Shelter from the Storm
Please see the notes on getting through these times that follow the playlist proper.
Folk Music & Beyond Playlist for April 4, 2020
Hour 1: Darkness Darkness
Dougie MacLean, “Are Ye Sleeping Maggie,” Real Estate, 3:15 Dunkeld
Mary Black, “Turning Away,” Best of Mary Black, Volume 2, 4:52 Curb
Solas, “Darkness Darkness,” The Edge of Silence, 5:00 Shanachie
Dead Can Dance, “Wilderness,” A Passage in Time, 1:20 Rykodisc
Dead Can Dance, “The Song of the Sybil,” A Passage in Time, 3:42 Rykodisc
Steve Tibbetts, “Chondogra,” Steve Tibbets Compilation: Acoustibbets, 4:25 (self-produced)
Richard Shindell, “You Stay Here,” Somewhere Near Paterson, 3:57 Signature Sounds
Rhiannon Giddens, “I’m on My Way,” There Is No Other, 2:54 Nonesuch
Laura Love, “Bad Feeling,” Octoroon, 4:21 Mercury
Sierra Hull, “Escape,” 25 Trips, 3:06 Rounder
Sarah McLachlan, “Shelter,” Shelter, 3:30 Putumayo World Music
Barbara Higbie, “Rainy Night House,” Variations on a Happy Ending, 4:11 Slow Baby Records
Joan Baez, “Jericho Road,” Day after Tomorrow, 3:30 Razor & Tie
Laura Love, “Hard Times,” You Ain’t Got No Easter Clothes, 4:16 Koch/Hyperion
Carrie Newcomer, “Help in Hard Times,” The Beautiful Not Yet, 3:13 Available Light Records
Eliza Gilkyson, “When You Walk On,” Paradise Hotel, 3:19 Red House Records
Folk Music & Beyond Playlist for April 4, 2020
Hour 2: Hope in Hard Times
Dougie MacLean, “All Together,” Marching Mystery, 4:40 Dunkeld
Tish Hinojosa, “Bandera del Sol / Flag of the Sun,” Culture Swing, 3:29 Rounder
Mustard’s Retreat (Michael Hough & David Tamulevich), “Gather the Family,” The Wind and the Crickets, 2:11 Palmetto Records
Fotheringay, “Peace in the End,” Fotheringay, 4:00 Hannibal/Island
Fairport Convention, “Meet on the Ledge,” What We Did on Our Holidays, 2:49 Carthage/Island
Allison Russell, “You’re Not Alone,” Songs of Our Native Daughters, 5:35 Smithsonian/Folkways
Vienna Teng, “Lullaby for a Stormy Night,” Waking Hour, 3:49 Virt Records
Rhiannon Giddens, “He Will See You Through,” There Is No Other, 3:59 Nonesuch
Eliza Gilkyson, “Requiem,” Paradise Hotel, 3:52 Red House Records
Liz Story, “Beginner’s Mind,” 17 Seconds to Anywhere, 3:55 Windham Hill
Carrie Newcomer, “You Can Do This Hard Thing,” The Beautiful Not Yet, 4:08 Available Light Records
Ry Cooder, “I Think It’s Gonna Work Out Fine,” Bop Til You Drop, 4:41 Warner Bros.
The State of California issued a mandatory order a few weeks ago—Everyone is required to stay home except to get food, care for a relative or friend, get necessary health care, or go to an essential job. If you go out, keep at least 6 feet of distance.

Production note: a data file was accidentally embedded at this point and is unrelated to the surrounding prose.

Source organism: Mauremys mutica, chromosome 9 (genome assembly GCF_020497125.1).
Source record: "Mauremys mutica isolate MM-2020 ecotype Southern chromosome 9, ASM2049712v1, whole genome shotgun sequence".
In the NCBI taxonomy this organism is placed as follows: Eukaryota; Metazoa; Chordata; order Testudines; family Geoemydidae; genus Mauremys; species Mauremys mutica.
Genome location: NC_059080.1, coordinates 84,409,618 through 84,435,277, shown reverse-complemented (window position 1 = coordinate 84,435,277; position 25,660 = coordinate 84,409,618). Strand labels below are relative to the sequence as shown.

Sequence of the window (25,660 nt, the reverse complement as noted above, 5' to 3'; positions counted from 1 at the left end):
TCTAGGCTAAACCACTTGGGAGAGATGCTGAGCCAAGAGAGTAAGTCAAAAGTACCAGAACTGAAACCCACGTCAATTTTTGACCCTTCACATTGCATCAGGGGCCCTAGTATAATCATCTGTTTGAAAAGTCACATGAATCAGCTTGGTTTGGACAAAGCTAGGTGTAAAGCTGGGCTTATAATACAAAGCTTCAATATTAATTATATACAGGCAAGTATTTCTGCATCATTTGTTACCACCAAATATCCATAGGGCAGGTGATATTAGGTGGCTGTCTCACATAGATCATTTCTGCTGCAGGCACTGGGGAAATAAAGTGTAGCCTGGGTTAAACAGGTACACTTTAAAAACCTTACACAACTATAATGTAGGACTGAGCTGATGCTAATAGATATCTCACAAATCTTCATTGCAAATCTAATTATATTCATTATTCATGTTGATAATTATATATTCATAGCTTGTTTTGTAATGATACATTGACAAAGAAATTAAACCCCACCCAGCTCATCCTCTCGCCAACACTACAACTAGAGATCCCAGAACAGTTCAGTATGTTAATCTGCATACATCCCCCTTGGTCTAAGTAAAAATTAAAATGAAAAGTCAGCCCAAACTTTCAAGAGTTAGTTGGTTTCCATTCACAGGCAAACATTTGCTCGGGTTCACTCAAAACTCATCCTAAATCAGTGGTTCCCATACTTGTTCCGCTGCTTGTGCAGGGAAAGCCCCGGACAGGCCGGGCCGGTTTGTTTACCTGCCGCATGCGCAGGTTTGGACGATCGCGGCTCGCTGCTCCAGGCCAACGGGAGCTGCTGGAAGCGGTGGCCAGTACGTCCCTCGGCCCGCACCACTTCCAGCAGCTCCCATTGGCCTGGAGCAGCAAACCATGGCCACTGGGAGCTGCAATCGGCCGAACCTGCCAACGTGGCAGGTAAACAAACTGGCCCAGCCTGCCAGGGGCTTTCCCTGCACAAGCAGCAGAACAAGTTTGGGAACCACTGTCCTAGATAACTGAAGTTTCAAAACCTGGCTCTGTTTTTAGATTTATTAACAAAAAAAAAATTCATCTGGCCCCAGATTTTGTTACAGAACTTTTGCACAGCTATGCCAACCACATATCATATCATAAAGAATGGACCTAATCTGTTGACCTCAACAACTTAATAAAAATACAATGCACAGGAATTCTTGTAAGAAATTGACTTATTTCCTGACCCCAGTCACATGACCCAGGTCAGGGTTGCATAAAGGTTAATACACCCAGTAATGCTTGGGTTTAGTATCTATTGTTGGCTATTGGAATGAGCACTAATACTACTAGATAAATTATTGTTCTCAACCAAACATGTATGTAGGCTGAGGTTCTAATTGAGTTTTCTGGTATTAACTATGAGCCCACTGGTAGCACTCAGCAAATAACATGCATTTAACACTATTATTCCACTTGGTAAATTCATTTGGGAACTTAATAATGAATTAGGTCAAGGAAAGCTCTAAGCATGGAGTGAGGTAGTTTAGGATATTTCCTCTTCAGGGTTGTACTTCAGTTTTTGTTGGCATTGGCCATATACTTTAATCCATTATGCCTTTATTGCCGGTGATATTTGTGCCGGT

For workers impacted by the Coronavirus—you may be eligible for short-term benefits:
If you have lost income and are part of the creative arts community, limited emergency funds are available. Check out https://tinyurl.com/t9gagmo .
Unemployed? Here’s what the stimulus bill provides:
The $2 trillion economic rescue plan that the Senate passed recently will expand unemployment coverage and take steps to cover the self-employed. Last week more than six million people filed for unemployment benefits, the worst ever in a week.
Here are answers to some common questions about what the bill will mean for the swelling ranks of the unemployed, as the coronavirus shuts down whole industries.
Who would be covered by the expanded program?
The new bill would wrap in far more workers than are usually eligible for unemployment benefits, including self-employed people and part-time workers. The bottom-line: Those who are unemployed, partially unemployed or who cannot work for a wide variety of coronavirus-related reasons would be more likely to receive benefits.
How much would I receive?
It depends on your state.
Benefits would be expanded in a bid to replace the average worker’s paycheck, explained Andrew Stettner, a senior fellow at the Century Foundation, a public policy research group. The average worker earns about $1,000 a week, and unemployment benefits often replace roughly 40 to 45 percent of that. The expansion would pay an extra amount to fill the gap.
Under the plan, eligible workers would get an extra $600 per week on top of their state benefit. But some states are more generous than others. According to the Century Foundation, the maximum weekly benefit in Alabama is $265, but it's $450 in California and $681 in New Jersey.
So let’s say a worker was making $1,100 per week in New York; she’d be eligible for the maximum state unemployment benefit of $435 per week. Under the new program, she gets an additional $600 of federal pandemic unemployment compensation, for a total of $1,035, or nearly all of her original paycheck.
Are gig workers, freelancers and independent contractors
covered in the bill?
Yes, self-employed people would be newly eligible for unemployment benefits.
Benefit amounts would be calculated based on previous income, using a formula from the Disaster Unemployment Assistance program, according to a congressional aide.
Self-employed workers would also be eligible for the additional $600 weekly benefit provided by the federal government.
What if I’m a part-time worker who lost their job because of a coronavirus reason, but my state doesn’t cover part-time workers.
Would I still be eligible?
Yes. Part-time workers would be eligible for benefits, but the benefit amount and how long benefits would last depend on your state. They would also be eligible for the additional $600 weekly benefit.